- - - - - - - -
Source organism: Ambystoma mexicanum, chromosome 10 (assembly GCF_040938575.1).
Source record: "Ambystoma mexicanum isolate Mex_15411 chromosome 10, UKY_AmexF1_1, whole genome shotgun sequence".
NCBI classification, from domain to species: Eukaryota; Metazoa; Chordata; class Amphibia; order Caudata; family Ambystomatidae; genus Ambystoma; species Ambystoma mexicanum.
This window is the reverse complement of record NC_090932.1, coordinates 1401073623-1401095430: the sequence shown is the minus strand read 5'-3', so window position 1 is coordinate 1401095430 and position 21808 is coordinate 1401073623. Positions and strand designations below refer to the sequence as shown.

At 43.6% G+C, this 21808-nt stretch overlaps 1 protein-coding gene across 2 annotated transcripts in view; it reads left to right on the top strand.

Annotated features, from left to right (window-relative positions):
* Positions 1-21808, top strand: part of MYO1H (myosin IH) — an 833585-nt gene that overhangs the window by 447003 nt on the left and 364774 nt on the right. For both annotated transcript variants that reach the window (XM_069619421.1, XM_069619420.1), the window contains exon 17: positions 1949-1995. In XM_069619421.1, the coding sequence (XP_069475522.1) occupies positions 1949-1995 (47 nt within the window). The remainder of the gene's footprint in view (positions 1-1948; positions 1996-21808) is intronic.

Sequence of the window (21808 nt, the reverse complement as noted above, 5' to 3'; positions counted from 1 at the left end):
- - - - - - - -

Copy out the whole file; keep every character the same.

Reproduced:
Source organism: Ambystoma mexicanum, chromosome 10 (assembly GCF_040938575.1).
Source record: "Ambystoma mexicanum isolate Mex_15411 chromosome 10, UKY_AmexF1_1, whole genome shotgun sequence".
NCBI classification, from domain to species: Eukaryota; Metazoa; Chordata; class Amphibia; order Caudata; family Ambystomatidae; genus Ambystoma; species Ambystoma mexicanum.
This window is the reverse complement of record NC_090932.1, coordinates 1401073623-1401095430: the sequence shown is the minus strand read 5'-3', so window position 1 is coordinate 1401095430 and position 21808 is coordinate 1401073623. Positions and strand designations below refer to the sequence as shown.

At 43.6% G+C, this 21808-nt stretch overlaps 1 protein-coding gene across 2 annotated transcripts in view; it reads left to right on the top strand.

Annotated features, from left to right (window-relative positions):
* Positions 1-21808, top strand: part of MYO1H (myosin IH) — an 833585-nt gene that overhangs the window by 447003 nt on the left and 364774 nt on the right. For both annotated transcript variants that reach the window (XM_069619421.1, XM_069619420.1), the window contains exon 17: positions 1949-1995. In XM_069619421.1, the coding sequence (XP_069475522.1) occupies positions 1949-1995 (47 nt within the window). The remainder of the gene's footprint in view (positions 1-1948; positions 1996-21808) is intronic.

Sequence of the window (21808 nt, the reverse complement as noted above, 5' to 3'; positions counted from 1 at the left end):